In the choir director world, nothing is bigger than the American Choral Director’s Association national conference.
So, having the Union High School Chamber Choir picked for the elite honor of singing at the Dallas conference in March is a huge coup for Mikkel Iverson.
Iverson, 56, of east Vancouver, has been a choir director for 35 years, including 17 years at Evergreen High School and six years at Union. In that time, he’s never had one of his groups picked — and neither has any other choral director in Clark County.
“It’s the first time a Clark County choir has been selected for this since it began in 1968,” Iverson said. “And we’re only the third high school in Washington ever chosen.”
At the meeting, 30 choirs from across the nation are selected to perform, three in each of 10 categories. Union High School was selected for the mixed choir category.
“It really is a feather in our cap,” Iverson said.
The next step is to pay for the trip, which could cost upwards of $40,000 for Iverson and the 43 students. As part of that effort, the school has hired ComedySportz, a family-friendly improv comedy group from Portland, to perform on Jan. 26 at the campus auditorium, 6201 N.W. Friberg-Strunk St. in Camas. The event, which begins at 7:30 p.m. will include a raffle and other fundraising efforts.
Tickets are available for $10 through the choir’s website at Union Choir.
“That’s actually a good deal because it costs $15 for tickets to see them in Portland, and here it’s only $10,” Iverson said.
The choir hopes to sell out the 625-seat auditorium to help pay for the trip.
“We’re really excited,” Iverson said. “(Going to Dallas) is a bucket-list performance for any choral director. It’s maybe a once-in-a-lifetime thing.”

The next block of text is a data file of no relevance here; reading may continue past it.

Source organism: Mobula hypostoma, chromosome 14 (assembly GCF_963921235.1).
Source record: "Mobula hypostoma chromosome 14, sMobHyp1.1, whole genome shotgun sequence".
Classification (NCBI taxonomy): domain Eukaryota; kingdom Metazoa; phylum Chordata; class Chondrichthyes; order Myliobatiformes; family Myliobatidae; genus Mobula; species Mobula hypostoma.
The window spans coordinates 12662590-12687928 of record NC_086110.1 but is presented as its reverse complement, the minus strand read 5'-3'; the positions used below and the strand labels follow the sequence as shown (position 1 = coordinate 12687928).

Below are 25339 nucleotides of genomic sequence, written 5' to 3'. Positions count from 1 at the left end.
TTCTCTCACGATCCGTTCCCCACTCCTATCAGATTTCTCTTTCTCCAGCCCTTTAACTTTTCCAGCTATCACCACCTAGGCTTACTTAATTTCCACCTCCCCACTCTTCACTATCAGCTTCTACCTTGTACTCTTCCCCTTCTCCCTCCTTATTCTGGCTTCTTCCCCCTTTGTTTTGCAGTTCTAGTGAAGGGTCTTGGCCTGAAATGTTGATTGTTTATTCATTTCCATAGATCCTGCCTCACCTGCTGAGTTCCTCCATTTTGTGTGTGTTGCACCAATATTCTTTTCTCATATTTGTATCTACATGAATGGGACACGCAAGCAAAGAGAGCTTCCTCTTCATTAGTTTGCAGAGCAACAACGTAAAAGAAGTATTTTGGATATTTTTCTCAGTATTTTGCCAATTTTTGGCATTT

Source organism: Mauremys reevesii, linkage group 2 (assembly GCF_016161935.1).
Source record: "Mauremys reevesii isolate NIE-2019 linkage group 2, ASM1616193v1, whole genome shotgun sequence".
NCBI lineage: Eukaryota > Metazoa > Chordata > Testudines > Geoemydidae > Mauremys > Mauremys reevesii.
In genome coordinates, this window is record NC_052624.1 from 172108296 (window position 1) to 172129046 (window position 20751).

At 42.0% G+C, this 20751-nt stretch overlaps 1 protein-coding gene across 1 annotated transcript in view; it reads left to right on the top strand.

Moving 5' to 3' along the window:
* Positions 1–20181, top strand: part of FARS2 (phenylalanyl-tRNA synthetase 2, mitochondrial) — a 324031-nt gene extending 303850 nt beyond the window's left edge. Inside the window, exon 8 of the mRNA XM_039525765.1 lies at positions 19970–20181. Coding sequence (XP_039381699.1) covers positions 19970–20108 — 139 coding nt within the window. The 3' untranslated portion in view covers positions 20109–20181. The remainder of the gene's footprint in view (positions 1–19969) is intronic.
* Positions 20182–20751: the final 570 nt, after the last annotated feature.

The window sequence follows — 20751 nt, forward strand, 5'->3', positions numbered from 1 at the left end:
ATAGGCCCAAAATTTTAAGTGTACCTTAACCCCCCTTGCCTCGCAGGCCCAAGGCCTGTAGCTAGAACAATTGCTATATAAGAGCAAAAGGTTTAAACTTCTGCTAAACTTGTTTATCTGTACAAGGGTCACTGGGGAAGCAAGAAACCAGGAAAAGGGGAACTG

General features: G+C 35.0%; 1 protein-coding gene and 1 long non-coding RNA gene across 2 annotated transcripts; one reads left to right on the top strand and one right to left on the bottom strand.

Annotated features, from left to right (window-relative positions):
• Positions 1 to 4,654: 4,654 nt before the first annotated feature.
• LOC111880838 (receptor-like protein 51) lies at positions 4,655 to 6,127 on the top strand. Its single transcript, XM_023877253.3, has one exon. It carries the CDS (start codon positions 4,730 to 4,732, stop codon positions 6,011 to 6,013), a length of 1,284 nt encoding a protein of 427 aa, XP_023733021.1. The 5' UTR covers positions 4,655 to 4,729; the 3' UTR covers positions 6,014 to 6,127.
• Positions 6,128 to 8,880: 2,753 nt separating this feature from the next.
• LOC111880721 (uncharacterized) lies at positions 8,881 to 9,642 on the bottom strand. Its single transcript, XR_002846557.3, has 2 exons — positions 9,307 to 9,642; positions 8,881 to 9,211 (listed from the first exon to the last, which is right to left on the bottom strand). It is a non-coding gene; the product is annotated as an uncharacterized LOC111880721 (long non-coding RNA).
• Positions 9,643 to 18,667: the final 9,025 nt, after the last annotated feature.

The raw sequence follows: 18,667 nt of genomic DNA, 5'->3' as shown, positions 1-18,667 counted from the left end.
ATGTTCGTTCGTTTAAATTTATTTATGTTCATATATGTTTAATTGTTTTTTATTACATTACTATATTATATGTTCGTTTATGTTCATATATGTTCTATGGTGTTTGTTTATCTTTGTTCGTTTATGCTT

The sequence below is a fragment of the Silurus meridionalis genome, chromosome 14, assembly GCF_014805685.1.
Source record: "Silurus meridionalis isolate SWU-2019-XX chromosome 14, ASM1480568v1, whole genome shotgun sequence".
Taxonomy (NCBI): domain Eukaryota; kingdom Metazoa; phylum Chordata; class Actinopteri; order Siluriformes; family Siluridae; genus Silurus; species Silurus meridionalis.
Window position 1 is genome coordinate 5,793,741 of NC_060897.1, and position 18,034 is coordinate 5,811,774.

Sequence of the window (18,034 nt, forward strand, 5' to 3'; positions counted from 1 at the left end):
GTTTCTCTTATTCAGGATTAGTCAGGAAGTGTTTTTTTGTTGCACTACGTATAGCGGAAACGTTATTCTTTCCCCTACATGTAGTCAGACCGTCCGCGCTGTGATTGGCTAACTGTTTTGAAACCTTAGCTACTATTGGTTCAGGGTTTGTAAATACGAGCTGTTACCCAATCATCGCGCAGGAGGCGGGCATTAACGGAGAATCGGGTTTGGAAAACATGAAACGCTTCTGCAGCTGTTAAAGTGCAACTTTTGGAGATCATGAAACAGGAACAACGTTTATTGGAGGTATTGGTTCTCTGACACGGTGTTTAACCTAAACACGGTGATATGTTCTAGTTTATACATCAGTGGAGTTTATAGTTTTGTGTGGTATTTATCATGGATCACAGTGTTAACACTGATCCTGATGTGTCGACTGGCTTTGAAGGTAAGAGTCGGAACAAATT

— Sue Vorenberg
Yacolt man honored as town’s first poet laureate
Poet Patrick Knowles wasn’t visited by the muse until he was visited by brain cancer in 1991 — and beat it.
“I see things differently,” he said. “I put words together differently. The gratitude of life gave me this ability.”
Since then Knowles, 57, has also suffered two strokes, and he still battles alcoholism. “Some of my poetry is about that, too. I beat cancer, but I know I’ll never beat alcoholism. It’s always there,” said Knowles.
Knowles’ work has earned recognition on the website http://poetry.com. On Jan. 7, the modest Knowles, who sometimes searches for words when speaking but said he finds them easily when writing, was named Yacolt’s poet laureate by the town council there.
“He writes from the heart. He writes about the struggles that he’s had,” said Patricia Thomas, a Clark County Arts commissioner who lives in Yacolt. “He is very anxious to help others.”
Thomas said she pressed the town council to bestow its first-ever poet laureate title upon Knowles, who will conduct readings and workshops during the coming year. Those events are to be announced; Knowles and Thomas hope to hold them at the former jail and town hall that’s now the Yacolt Library Express.
“We’re going to invite poets from all over Clark County,” said Thomas.
— Scott Hewitt
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